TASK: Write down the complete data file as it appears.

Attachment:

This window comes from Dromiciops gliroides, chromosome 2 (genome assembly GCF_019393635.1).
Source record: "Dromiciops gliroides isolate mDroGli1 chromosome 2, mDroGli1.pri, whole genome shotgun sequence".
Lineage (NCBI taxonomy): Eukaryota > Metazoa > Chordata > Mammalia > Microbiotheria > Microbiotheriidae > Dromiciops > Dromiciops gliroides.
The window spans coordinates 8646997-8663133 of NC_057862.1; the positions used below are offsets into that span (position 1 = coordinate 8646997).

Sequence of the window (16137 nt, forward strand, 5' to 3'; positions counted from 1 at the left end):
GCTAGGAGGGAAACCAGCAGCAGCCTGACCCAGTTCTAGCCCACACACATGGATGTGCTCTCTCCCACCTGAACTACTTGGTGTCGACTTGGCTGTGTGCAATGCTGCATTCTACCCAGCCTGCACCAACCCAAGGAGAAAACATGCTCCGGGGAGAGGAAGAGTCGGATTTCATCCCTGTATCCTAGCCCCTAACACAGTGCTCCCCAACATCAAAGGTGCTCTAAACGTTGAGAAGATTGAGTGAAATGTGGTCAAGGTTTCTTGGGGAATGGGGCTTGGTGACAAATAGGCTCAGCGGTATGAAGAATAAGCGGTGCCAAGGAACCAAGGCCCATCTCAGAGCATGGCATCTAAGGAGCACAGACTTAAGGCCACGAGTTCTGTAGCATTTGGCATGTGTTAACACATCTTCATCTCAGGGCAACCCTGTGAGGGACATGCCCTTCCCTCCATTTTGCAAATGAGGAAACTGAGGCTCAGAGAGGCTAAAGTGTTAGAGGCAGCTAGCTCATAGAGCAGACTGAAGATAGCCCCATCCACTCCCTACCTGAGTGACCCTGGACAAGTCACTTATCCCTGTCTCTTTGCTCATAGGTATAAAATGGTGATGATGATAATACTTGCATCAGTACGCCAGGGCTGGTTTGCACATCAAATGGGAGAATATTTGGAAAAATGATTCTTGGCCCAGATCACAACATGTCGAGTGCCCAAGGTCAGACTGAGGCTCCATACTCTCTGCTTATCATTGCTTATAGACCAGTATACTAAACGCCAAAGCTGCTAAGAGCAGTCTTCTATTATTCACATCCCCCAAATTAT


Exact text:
This window comes from Dromiciops gliroides, chromosome 2 (genome assembly GCF_019393635.1).
Source record: "Dromiciops gliroides isolate mDroGli1 chromosome 2, mDroGli1.pri, whole genome shotgun sequence".
Lineage (NCBI taxonomy): Eukaryota > Metazoa > Chordata > Mammalia > Microbiotheria > Microbiotheriidae > Dromiciops > Dromiciops gliroides.
The window spans coordinates 8646997-8663133 of NC_057862.1; the positions used below are offsets into that span (position 1 = coordinate 8646997).

Sequence of the window (16137 nt, forward strand, 5' to 3'; positions counted from 1 at the left end):
GCTAGGAGGGAAACCAGCAGCAGCCTGACCCAGTTCTAGCCCACACACATGGATGTGCTCTCTCCCACCTGAACTACTTGGTGTCGACTTGGCTGTGTGCAATGCTGCATTCTACCCAGCCTGCACCAACCCAAGGAGAAAACATGCTCCGGGGAGAGGAAGAGTCGGATTTCATCCCTGTATCCTAGCCCCTAACACAGTGCTCCCCAACATCAAAGGTGCTCTAAACGTTGAGAAGATTGAGTGAAATGTGGTCAAGGTTTCTTGGGGAATGGGGCTTGGTGACAAATAGGCTCAGCGGTATGAAGAATAAGCGGTGCCAAGGAACCAAGGCCCATCTCAGAGCATGGCATCTAAGGAGCACAGACTTAAGGCCACGAGTTCTGTAGCATTTGGCATGTGTTAACACATCTTCATCTCAGGGCAACCCTGTGAGGGACATGCCCTTCCCTCCATTTTGCAAATGAGGAAACTGAGGCTCAGAGAGGCTAAAGTGTTAGAGGCAGCTAGCTCATAGAGCAGACTGAAGATAGCCCCATCCACTCCCTACCTGAGTGACCCTGGACAAGTCACTTATCCCTGTCTCTTTGCTCATAGGTATAAAATGGTGATGATGATAATACTTGCATCAGTACGCCAGGGCTGGTTTGCACATCAAATGGGAGAATATTTGGAAAAATGATTCTTGGCCCAGATCACAACATGTCGAGTGCCCAAGGTCAGACTGAGGCTCCATACTCTCTGCTTATCATTGCTTATAGACCAGTATACTAAACGCCAAAGCTGCTAAGAGCAGTCTTCTATTATTCACATCCCCCAAATTAT